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19th Century Literature: Tom Sawyer
With a focus on Tom Sawyer, this guide will take students through 19th century resources.
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At Your Library
The Adventures of Tom Sawyer by Mark Twain; Bruce Brooks (Foreword by)Here is the story of Tom, Huck, Becky, and Aunt Polly; a tale of adventures, pranks, playing hookey, and summertime fun. Written by the author sometimes called "the Lincoln of literature," The Adventures of Tom Sawyer was surprisingly neither a critical nor a financial success when it was first published in 1876. It was Mark Twain's first novel. However, since then Tom Sawyer has become his most popular work, enjoying dramatic, film, and even Broadway musical interpretations.
Publication Date: 2001-06-01
The Extraordinary Mark Twain (According to Susy) by Barbara Kerley; Edwin Fotheringham (Illustrator)According to Susy, people were just plain wrong about her papa. They thought they knew Mark Twain--after all, he was a world-famous author. Thousands of people had read his books and attended his lectures. Some of them even considered themselves Mark Twain experts. But they didn't really know him.And so, in secret, thirteen-year-old Susy wrote her own biography of Mark Twain--because she was determined to set therecord straight!Through seamless prose, sly pictures, and generous excerpts from Susy's actual diary (inventively designed inside separate minibookinserts), readers are treated to an intimate portrait of an American icon.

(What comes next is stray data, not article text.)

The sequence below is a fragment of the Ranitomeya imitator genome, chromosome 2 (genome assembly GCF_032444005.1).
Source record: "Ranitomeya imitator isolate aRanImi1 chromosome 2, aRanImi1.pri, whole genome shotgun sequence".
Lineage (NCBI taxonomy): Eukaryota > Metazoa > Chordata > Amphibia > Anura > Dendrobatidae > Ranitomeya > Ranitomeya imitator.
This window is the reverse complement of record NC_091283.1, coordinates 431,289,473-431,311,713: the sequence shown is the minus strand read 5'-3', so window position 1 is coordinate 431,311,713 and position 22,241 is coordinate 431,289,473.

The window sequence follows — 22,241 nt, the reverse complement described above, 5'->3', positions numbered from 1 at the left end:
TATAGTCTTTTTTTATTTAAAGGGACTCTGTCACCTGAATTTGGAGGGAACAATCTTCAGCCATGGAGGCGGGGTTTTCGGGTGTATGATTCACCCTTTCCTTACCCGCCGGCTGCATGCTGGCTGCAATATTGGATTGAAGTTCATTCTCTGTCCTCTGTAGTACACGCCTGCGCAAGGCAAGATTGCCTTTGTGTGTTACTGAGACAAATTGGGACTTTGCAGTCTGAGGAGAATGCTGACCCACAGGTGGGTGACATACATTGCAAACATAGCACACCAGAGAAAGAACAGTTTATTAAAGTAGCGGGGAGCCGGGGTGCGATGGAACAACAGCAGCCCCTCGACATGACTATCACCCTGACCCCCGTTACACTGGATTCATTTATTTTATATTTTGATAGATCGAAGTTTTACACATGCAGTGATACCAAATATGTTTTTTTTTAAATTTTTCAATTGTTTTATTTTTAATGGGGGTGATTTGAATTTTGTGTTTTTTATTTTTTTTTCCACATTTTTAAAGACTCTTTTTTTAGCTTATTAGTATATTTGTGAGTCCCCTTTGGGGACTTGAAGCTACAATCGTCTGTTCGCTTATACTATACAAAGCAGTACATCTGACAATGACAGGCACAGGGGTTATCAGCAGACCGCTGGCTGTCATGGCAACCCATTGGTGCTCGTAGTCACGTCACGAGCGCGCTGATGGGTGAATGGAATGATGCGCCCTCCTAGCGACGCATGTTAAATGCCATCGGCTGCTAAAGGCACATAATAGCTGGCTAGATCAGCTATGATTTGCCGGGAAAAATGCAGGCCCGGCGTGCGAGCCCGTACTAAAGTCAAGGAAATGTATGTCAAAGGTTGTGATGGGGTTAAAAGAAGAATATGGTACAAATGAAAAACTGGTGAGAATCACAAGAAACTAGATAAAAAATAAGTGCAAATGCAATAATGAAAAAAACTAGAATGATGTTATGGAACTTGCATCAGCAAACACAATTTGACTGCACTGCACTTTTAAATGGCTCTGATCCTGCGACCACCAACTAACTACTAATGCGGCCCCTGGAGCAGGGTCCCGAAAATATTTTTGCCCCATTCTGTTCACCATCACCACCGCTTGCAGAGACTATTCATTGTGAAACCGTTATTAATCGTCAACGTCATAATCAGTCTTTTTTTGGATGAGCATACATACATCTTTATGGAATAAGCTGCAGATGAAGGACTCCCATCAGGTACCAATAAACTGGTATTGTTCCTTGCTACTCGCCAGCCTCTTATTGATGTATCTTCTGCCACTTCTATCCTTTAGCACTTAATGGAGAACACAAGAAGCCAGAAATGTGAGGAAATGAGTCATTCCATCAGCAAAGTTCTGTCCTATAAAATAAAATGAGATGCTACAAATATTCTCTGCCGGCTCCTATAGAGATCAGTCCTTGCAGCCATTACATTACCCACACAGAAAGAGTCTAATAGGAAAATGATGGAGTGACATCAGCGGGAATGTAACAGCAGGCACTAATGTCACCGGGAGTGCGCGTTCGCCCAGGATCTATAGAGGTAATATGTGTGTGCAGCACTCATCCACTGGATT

Publication Date: 2010-01-01
The Adventures of Mark Twain by Huckleberry Finn by Robert Burleigh; Barry Blitt (Illustrator)Everyone knows the story of the raft on the Mississippi and that ol' whitewashed fence, but now it's time for youngins everywhere to get right acquainted with the man behind the pen. Mr. Mark Twain! An interesting character, he was...even if he did sometimes get all gussied up in linen suits and even if he did make it rich and live in a house with so many tiers and gazebos that it looked like a weddin' cake. All that's a little too proper and hog tied for our narrator, Huckleberry Finn, but no one is more right for the job of telling this picture book biography than Huck himself. (We're so glad he would oblige.) And, he'll tell you one thing--that Mr. Twain was a piece a work! Famous for his sense of humor and saying exactly what's on his mind, a real satirist he was--perhaps America's greatest. Ever. True to Huck's voice, this picture book biography is a river boat ride into the life of a real American treasure.